“Although big banks might have such technology underneath their umbrella, we at CyborgTech can help smaller banks that need it, as what we’ve built is incredibly pliable,” Ann Schreiber, chief marketing officer for WBI Investments and president of CyborgTech, says. “It can plug into existing systems very easily.”
Additionally, since the average age of financial advisors in the US is nearing 60, “Cy” had to be simple and easy to use, Matthew Schreiber says, while also addressing the flip side.
“These guys grew up in wire house settings, were trained incredibly well, and traded stocks for a long time,” Schreiber continues. “They have more market knowledge and field experience, and because we’ve been putting a lot of technology around the market these days, younger advisers typically don’t have all that.”
Founded in 2008 as a small community bank in Teaneck, Cross River Bank was recently recognized as the third-largest lender of Paycheck Protection Program loans during the pandemic, following JPMorgan Chase and Bank of America.
“Our average loan size in the first round was $33,000 compared to the national average of $101,000,” Eden Hoffman, head of communications at Cross River, says. “This showed that the money was truly going to small businesses in need.”
Now, as the second round comes to an end, Cross River has made more than 450,000 loans to small businesses nationwide, saving more than 2 million jobs in the process, explains Phillip Goldfeder, senior vice president of public affairs at Cross River.
How did they manage this?
“We merged the trust and reliability of community banking with the innovative offerings of a technology company,” Goldfeder says. “Today, we’re powering the most successful fintech companies in the world.”
Shortly after its founding, Cross River entered into a technology partnership with GreenSky (point-of-sale consumer loans), with over 30 like-minded partnerships following soon thereafter.
“We are now the bank behind many fintech companies on the marketplace lending side, such as Affirm, Upstart and Rocket Loans; the consumer payment space, such as Stripe, Plaid and Remitly; and even in cryptocurrency exchange, such as Coinbase,” Hoffman says.
Cross River also builds its own proprietary technology to ensure it keeps pace on the banking side as technology partners continue to evolve.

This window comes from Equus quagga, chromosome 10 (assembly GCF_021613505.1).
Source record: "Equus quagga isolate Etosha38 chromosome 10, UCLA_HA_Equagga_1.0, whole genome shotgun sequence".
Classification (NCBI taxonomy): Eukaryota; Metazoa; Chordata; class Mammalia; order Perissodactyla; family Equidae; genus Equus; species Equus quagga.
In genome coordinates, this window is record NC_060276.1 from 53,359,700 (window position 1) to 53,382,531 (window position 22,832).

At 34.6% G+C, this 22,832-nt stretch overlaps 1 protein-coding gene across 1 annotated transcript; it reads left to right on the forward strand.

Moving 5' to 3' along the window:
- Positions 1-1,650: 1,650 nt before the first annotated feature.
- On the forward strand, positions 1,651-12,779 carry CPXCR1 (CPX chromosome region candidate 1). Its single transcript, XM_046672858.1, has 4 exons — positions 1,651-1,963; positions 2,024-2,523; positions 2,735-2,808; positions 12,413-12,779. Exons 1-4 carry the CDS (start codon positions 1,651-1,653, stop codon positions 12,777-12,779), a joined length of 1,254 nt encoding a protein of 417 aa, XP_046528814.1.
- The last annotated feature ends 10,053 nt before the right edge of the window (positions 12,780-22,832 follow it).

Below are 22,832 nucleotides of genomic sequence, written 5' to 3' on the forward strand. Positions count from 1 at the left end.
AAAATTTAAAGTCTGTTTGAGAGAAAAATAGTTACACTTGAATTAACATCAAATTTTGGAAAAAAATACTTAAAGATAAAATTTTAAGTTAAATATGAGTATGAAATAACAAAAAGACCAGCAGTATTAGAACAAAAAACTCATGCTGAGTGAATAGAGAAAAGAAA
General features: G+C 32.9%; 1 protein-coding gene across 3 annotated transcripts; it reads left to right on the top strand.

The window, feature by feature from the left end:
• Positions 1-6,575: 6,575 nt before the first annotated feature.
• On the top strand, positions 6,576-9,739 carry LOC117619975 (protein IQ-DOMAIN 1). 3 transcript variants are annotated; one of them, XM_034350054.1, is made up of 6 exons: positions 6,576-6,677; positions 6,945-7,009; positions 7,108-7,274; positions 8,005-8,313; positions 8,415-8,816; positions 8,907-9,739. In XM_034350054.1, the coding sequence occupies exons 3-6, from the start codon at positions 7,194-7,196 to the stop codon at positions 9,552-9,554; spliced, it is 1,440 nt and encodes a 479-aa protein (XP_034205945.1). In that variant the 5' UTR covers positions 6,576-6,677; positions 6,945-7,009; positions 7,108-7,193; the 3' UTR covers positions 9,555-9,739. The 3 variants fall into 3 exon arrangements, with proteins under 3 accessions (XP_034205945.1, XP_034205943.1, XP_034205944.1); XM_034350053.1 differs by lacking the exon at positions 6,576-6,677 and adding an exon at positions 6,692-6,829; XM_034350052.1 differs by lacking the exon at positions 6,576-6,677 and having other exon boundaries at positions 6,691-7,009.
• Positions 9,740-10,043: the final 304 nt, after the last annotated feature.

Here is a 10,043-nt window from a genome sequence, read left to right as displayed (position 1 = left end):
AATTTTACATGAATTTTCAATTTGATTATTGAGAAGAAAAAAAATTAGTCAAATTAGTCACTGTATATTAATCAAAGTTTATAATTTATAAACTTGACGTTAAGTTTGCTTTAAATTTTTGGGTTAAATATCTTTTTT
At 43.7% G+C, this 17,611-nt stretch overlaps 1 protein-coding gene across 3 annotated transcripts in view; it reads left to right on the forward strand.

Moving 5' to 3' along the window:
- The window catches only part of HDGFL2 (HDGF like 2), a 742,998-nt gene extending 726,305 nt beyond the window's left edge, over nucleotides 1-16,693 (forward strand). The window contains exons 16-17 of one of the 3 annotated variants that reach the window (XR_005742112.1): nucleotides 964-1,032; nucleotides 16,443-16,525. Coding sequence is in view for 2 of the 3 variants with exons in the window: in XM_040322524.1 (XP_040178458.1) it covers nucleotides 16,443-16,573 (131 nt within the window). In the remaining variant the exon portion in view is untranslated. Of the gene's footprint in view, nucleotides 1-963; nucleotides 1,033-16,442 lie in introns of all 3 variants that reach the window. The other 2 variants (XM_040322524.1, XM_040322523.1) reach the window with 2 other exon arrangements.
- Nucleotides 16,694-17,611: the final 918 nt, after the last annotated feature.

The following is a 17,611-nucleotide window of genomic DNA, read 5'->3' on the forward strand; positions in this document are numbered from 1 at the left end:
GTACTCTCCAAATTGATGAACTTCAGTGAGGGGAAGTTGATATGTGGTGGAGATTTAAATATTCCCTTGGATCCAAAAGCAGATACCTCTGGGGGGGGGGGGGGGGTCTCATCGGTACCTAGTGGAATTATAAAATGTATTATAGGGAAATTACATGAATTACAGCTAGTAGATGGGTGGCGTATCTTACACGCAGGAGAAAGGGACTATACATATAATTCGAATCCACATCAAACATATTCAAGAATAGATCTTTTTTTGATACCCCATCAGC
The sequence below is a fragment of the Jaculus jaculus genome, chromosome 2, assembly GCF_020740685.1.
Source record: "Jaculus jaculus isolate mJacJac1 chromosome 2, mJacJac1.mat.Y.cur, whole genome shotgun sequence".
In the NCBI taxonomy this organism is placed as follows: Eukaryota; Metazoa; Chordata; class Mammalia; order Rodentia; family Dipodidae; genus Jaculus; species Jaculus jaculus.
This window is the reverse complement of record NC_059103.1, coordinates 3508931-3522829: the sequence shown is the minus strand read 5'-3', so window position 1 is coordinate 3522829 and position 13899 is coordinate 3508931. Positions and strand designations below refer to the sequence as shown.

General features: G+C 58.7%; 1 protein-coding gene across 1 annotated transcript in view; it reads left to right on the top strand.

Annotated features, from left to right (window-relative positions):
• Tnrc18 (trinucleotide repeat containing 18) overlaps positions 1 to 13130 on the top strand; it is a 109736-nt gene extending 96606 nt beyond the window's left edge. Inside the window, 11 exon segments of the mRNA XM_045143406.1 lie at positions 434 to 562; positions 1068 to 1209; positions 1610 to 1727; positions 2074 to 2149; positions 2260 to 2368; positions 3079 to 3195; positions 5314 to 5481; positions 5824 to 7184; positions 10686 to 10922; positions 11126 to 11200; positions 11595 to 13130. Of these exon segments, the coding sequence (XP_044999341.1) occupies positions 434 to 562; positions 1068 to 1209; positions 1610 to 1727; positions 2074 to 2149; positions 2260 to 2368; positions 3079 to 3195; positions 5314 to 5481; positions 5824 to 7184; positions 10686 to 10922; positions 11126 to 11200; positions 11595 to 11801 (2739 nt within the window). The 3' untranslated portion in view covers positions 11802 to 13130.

“We’re not consumer facing, but we’re the ones making sure the mechanisms work, that consumers are being protected, compliance is being followed, and that money is being moved safely,” Goldfeder says.
Valley Bank in Wayne is embracing a culture of innovation that combines people, process and technology to drive their business forward. This innovative mindset is helping Valley design a more customer-centric culture. For instance, in 2020, the bank identified a need to make banking services for homeowners associations (HOAs) less time-consuming and more personalized.
Valley rolled out HOAValley.com, a fully integrated and intuitive online banking platform dedicated to serving the needs of HOAs and property managers. “From specialized deposit products to online treasury solutions, Valley’s dedicated online platform leverages some of the most innovative digital resources powered by a dedicated team of bankers to help HOAs improve efficiencies and optimize cash flow,” says Fareena Suri, innovation program manager at Valley.
This spirit of innovation is accelerating Valley’s commitment to fintech partnerships. As Valley moves forward, it is leveraging its extensive experience in the real estate industry to partner with PropTechs–startups offering technologically innovative products or new business models for the real estate market. “In fact, Valley is currently exploring investments in PropTech partnerships that will leverage the bank’s extensive experience in the commercial real estate industry to help it become a thought leader in this space,” Suri says.